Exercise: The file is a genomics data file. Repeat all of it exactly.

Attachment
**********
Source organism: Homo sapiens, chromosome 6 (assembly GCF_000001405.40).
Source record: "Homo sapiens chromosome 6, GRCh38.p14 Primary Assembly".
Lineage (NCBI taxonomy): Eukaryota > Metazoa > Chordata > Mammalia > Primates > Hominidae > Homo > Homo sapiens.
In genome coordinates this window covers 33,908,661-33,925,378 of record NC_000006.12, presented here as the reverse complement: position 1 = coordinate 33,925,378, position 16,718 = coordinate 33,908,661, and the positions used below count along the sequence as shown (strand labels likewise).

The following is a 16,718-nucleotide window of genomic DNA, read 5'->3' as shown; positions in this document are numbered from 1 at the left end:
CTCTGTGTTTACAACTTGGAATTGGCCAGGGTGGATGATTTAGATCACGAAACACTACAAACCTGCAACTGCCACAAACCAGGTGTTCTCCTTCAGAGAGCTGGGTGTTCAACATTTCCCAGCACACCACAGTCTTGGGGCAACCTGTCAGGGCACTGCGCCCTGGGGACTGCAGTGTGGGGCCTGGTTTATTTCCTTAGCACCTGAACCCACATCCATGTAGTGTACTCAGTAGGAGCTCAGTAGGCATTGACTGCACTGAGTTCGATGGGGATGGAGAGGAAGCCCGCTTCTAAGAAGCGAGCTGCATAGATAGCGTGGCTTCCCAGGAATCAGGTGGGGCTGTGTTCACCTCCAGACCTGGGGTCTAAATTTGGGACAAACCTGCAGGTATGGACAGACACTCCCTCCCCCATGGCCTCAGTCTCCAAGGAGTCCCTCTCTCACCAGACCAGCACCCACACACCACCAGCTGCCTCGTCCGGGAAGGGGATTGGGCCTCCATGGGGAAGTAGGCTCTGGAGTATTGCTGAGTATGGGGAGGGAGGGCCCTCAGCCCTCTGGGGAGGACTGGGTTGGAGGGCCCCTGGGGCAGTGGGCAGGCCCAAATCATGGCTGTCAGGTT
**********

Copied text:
Source organism: Homo sapiens, chromosome 6 (assembly GCF_000001405.40).
Source record: "Homo sapiens chromosome 6, GRCh38.p14 Primary Assembly".
Lineage (NCBI taxonomy): Eukaryota > Metazoa > Chordata > Mammalia > Primates > Hominidae > Homo > Homo sapiens.
In genome coordinates this window covers 33,908,661-33,925,378 of record NC_000006.12, presented here as the reverse complement: position 1 = coordinate 33,925,378, position 16,718 = coordinate 33,908,661, and the positions used below count along the sequence as shown (strand labels likewise).

The following is a 16,718-nucleotide window of genomic DNA, read 5'->3' as shown; positions in this document are numbered from 1 at the left end:
CTCTGTGTTTACAACTTGGAATTGGCCAGGGTGGATGATTTAGATCACGAAACACTACAAACCTGCAACTGCCACAAACCAGGTGTTCTCCTTCAGAGAGCTGGGTGTTCAACATTTCCCAGCACACCACAGTCTTGGGGCAACCTGTCAGGGCACTGCGCCCTGGGGACTGCAGTGTGGGGCCTGGTTTATTTCCTTAGCACCTGAACCCACATCCATGTAGTGTACTCAGTAGGAGCTCAGTAGGCATTGACTGCACTGAGTTCGATGGGGATGGAGAGGAAGCCCGCTTCTAAGAAGCGAGCTGCATAGATAGCGTGGCTTCCCAGGAATCAGGTGGGGCTGTGTTCACCTCCAGACCTGGGGTCTAAATTTGGGACAAACCTGCAGGTATGGACAGACACTCCCTCCCCCATGGCCTCAGTCTCCAAGGAGTCCCTCTCTCACCAGACCAGCACCCACACACCACCAGCTGCCTCGTCCGGGAAGGGGATTGGGCCTCCATGGGGAAGTAGGCTCTGGAGTATTGCTGAGTATGGGGAGGGAGGGCCCTCAGCCCTCTGGGGAGGACTGGGTTGGAGGGCCCCTGGGGCAGTGGGCAGGCCCAAATCATGGCTGTCAGGTT